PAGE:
Book Review: Upright Women Wanted by Sarah Gailey

Upright Women Wanted - Kindle edition by Gailey, Sarah. Literature &  Fiction Kindle eBooks @

Title: Upright Women Wanted

Author: Sarah Gailey

Genre: Sci-fi Novella

Number of Pages: 176

Rating: C+

Recommended?: No

Esther is on the run. Her lover has been hanged for acts of resistance against the government and she’s being forced into an arranged marriage with the lover’s ex-fiancĂ©. While wandering the desert she comes across the ‘librarians,’ a group of women whose job it is to distribute approved materials across the old Western dystopian hellscape that is their world. She stows away in their carriage and after being caught, she becomes an apprentice to these powerful women and finds out how they also find ways to rebel against the system.

The characters in this book were okay, but I didn’t find myself growing attached to any of them. Esther was a strong female protagonist and her character arc was strong but I didn’t get much of a sense of what her backstory was like besides her forbidden love affair with another woman. I got sick of all the contrived old Western-y similes- stuff like ‘she was jumpy as a lil’ jackrabbit’ were okay when used in dialogue, but when they were sprinkled throughout the prose constantly it got old fast.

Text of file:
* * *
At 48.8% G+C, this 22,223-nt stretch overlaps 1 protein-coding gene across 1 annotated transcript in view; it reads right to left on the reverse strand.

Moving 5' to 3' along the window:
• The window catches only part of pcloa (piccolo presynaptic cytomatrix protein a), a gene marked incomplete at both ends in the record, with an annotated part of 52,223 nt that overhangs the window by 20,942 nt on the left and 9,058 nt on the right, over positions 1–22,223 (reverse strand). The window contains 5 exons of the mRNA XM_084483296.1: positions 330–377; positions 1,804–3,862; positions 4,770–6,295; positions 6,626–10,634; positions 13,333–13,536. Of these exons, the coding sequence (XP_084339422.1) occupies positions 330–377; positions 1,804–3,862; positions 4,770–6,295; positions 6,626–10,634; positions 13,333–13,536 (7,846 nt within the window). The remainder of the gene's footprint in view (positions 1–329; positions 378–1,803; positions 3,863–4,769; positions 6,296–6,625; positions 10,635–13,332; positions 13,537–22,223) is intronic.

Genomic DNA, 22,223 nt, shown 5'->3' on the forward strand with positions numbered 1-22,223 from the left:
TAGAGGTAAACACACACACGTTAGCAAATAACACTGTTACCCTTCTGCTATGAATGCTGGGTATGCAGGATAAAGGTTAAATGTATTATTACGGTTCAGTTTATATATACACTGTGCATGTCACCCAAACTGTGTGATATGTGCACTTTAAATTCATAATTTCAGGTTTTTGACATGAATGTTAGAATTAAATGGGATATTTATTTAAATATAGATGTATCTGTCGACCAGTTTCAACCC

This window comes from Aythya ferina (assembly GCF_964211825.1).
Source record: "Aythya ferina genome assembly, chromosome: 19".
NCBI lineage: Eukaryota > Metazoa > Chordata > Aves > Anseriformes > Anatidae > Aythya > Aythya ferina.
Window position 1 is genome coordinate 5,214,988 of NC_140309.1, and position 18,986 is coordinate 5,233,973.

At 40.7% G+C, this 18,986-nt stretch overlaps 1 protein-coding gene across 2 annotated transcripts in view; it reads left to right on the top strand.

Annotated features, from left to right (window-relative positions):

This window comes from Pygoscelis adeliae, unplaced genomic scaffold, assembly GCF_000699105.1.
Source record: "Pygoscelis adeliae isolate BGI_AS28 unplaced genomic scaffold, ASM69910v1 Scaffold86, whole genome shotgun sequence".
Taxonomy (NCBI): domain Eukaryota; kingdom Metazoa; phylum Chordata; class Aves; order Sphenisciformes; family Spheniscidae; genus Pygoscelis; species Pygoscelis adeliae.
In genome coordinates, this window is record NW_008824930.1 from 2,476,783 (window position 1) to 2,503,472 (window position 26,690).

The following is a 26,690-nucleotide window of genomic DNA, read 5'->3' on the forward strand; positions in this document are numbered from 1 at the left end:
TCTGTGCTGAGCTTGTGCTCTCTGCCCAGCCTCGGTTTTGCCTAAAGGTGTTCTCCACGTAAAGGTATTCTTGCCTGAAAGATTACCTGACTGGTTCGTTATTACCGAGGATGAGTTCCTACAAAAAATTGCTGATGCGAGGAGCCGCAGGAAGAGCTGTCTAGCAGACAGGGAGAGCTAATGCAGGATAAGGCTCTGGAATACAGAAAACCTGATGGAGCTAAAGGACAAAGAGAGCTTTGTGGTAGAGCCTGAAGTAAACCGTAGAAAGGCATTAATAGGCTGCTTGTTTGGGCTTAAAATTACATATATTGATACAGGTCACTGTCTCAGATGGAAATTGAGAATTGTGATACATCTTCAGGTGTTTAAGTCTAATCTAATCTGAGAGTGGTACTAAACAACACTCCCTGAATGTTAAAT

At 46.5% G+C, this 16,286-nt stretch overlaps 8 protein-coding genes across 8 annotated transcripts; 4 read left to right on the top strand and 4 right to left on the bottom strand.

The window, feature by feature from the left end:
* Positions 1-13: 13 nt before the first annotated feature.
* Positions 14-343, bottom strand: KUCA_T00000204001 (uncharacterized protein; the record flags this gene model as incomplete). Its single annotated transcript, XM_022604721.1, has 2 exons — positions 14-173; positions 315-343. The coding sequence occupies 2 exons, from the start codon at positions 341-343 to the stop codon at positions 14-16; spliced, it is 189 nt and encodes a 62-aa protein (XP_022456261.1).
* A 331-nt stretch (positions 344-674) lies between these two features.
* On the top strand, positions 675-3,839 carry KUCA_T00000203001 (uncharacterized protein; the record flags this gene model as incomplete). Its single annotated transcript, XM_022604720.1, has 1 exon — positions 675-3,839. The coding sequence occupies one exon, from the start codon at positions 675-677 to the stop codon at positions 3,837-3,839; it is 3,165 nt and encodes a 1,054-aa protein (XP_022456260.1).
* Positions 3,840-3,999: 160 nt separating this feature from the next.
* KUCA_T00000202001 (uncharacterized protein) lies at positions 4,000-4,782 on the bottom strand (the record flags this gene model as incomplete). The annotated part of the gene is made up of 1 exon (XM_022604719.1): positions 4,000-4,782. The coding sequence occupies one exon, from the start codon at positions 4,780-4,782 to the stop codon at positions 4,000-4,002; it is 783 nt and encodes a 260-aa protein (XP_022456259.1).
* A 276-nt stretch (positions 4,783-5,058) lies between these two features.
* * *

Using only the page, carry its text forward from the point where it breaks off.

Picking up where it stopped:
Esther’s budding romance with a the tough-talking non-binary Cye had potential, but ultimately I didn’t think there was enough there. She also seemed to be getting over her girlfriend Beatriz awfully fast, and there wasn’t enough detail put into the relationship between Esther and Beatriz wasn’t developed enough to really get a sense of how much Esther loved her or how much pain she experienced over her death.

Beatriz just felt like a pitstop in Esther’s character arc, hardly a person she risked persecution and even death to be with. The world building was interesting but it left me with a ton of questions. This book checks a lot of publishing industry ‘boxes’ (gender identity, gay issues, feminism and smashing the patriarchy) and felt more like something inoffensive to fill the industry’s current niche than a strong story in it’s own right or one with truly memorable characters. I would try out reading something else by Sarah Gailey but this book just didn’t do it for me, which is a shame because I usually really like the novellas that Tor puts out.

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